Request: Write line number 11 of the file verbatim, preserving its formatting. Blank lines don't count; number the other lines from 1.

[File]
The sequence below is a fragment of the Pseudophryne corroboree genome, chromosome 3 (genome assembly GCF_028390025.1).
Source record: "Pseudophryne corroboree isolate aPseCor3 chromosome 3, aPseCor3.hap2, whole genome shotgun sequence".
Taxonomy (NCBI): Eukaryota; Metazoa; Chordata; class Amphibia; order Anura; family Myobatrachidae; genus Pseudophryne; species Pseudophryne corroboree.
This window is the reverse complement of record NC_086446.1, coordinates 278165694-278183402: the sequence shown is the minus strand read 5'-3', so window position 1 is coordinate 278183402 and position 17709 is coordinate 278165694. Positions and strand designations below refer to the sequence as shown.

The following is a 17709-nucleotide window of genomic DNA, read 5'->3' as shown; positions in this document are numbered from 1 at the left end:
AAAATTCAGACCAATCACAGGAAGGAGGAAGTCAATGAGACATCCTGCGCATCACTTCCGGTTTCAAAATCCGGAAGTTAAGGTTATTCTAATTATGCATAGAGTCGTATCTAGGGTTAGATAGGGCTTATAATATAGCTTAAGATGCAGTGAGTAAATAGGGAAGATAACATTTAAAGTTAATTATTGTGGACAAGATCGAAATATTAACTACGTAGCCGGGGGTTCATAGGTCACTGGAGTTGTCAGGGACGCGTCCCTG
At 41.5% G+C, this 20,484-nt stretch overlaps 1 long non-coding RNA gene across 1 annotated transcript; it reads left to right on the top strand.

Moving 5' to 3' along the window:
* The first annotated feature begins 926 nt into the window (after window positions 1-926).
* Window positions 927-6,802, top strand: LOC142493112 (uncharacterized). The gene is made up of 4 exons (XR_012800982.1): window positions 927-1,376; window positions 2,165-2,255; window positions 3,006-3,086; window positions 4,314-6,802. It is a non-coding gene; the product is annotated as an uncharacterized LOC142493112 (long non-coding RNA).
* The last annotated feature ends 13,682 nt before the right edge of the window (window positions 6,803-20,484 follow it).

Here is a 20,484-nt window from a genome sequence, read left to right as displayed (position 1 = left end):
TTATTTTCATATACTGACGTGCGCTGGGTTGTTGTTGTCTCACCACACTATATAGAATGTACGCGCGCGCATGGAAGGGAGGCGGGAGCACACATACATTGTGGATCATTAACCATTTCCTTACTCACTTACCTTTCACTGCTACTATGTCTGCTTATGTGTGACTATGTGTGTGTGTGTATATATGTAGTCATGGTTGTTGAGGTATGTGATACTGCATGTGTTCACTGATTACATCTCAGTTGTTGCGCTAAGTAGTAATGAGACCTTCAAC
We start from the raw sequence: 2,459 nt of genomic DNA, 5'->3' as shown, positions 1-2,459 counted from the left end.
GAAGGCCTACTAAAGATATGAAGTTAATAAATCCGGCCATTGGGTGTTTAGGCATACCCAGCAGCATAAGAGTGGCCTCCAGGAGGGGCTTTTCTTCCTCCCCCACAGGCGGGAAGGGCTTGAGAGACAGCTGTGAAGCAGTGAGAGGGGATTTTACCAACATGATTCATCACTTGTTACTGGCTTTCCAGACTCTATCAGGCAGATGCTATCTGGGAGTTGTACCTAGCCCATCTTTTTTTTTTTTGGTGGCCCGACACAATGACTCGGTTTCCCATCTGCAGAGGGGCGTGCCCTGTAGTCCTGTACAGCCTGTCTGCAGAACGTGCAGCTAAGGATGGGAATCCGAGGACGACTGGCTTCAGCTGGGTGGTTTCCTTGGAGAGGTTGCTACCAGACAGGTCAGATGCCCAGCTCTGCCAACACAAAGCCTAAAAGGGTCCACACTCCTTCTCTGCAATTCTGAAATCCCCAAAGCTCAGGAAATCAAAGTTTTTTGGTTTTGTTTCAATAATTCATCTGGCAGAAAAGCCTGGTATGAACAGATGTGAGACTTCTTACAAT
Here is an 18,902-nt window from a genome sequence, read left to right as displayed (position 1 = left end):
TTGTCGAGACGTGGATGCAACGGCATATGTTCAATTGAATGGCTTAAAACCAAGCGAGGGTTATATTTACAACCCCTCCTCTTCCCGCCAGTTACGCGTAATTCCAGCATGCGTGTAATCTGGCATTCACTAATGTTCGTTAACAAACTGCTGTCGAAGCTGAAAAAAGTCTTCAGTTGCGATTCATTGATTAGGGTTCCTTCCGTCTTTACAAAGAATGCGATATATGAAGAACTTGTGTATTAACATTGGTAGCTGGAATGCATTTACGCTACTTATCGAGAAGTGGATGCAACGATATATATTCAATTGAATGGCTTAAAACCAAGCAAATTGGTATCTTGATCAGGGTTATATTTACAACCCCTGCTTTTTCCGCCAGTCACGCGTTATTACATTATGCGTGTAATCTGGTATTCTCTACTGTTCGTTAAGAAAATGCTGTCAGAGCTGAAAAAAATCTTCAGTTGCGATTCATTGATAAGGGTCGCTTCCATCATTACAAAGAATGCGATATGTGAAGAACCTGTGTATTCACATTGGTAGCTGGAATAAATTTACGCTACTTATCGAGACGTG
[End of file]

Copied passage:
* The last annotated feature ends 13,682 nt before the right edge of the window (window positions 6,803-20,484 follow it).